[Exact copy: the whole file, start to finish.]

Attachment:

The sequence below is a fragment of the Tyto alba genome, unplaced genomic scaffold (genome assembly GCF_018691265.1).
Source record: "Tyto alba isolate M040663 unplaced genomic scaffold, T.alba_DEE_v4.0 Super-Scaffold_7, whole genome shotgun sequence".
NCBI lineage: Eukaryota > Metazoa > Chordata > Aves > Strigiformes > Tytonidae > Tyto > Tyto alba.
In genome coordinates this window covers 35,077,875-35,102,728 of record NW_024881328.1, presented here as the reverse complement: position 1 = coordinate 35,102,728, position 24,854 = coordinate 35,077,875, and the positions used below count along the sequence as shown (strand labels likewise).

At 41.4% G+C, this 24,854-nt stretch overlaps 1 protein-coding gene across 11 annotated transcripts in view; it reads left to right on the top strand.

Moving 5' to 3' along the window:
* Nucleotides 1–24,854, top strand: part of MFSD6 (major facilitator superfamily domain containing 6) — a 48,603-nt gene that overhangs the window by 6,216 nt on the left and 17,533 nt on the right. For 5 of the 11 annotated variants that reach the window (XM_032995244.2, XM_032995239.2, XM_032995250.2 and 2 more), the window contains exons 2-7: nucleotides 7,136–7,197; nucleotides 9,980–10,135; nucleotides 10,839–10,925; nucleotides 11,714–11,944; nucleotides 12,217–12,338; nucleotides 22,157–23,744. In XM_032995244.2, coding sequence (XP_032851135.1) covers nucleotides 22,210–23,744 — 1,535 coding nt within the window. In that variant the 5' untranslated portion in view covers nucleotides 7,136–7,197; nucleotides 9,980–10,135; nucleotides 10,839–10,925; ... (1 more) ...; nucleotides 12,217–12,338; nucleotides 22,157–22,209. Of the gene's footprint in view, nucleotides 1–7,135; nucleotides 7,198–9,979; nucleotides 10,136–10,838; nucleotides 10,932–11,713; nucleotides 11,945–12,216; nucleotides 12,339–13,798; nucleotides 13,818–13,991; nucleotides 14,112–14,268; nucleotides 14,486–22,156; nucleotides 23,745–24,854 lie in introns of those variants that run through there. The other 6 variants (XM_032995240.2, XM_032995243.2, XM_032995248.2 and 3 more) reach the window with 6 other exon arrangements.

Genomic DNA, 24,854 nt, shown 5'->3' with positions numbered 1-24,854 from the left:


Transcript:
The sequence below is a fragment of the Tyto alba genome, unplaced genomic scaffold (genome assembly GCF_018691265.1).
Source record: "Tyto alba isolate M040663 unplaced genomic scaffold, T.alba_DEE_v4.0 Super-Scaffold_7, whole genome shotgun sequence".
NCBI lineage: Eukaryota > Metazoa > Chordata > Aves > Strigiformes > Tytonidae > Tyto > Tyto alba.
In genome coordinates this window covers 35,077,875-35,102,728 of record NW_024881328.1, presented here as the reverse complement: position 1 = coordinate 35,102,728, position 24,854 = coordinate 35,077,875, and the positions used below count along the sequence as shown (strand labels likewise).

At 41.4% G+C, this 24,854-nt stretch overlaps 1 protein-coding gene across 11 annotated transcripts in view; it reads left to right on the top strand.

Moving 5' to 3' along the window:
* Nucleotides 1–24,854, top strand: part of MFSD6 (major facilitator superfamily domain containing 6) — a 48,603-nt gene that overhangs the window by 6,216 nt on the left and 17,533 nt on the right. For 5 of the 11 annotated variants that reach the window (XM_032995244.2, XM_032995239.2, XM_032995250.2 and 2 more), the window contains exons 2-7: nucleotides 7,136–7,197; nucleotides 9,980–10,135; nucleotides 10,839–10,925; nucleotides 11,714–11,944; nucleotides 12,217–12,338; nucleotides 22,157–23,744. In XM_032995244.2, coding sequence (XP_032851135.1) covers nucleotides 22,210–23,744 — 1,535 coding nt within the window. In that variant the 5' untranslated portion in view covers nucleotides 7,136–7,197; nucleotides 9,980–10,135; nucleotides 10,839–10,925; ... (1 more) ...; nucleotides 12,217–12,338; nucleotides 22,157–22,209. Of the gene's footprint in view, nucleotides 1–7,135; nucleotides 7,198–9,979; nucleotides 10,136–10,838; nucleotides 10,932–11,713; nucleotides 11,945–12,216; nucleotides 12,339–13,798; nucleotides 13,818–13,991; nucleotides 14,112–14,268; nucleotides 14,486–22,156; nucleotides 23,745–24,854 lie in introns of those variants that run through there. The other 6 variants (XM_032995240.2, XM_032995243.2, XM_032995248.2 and 3 more) reach the window with 6 other exon arrangements.

Genomic DNA, 24,854 nt, shown 5'->3' with positions numbered 1-24,854 from the left: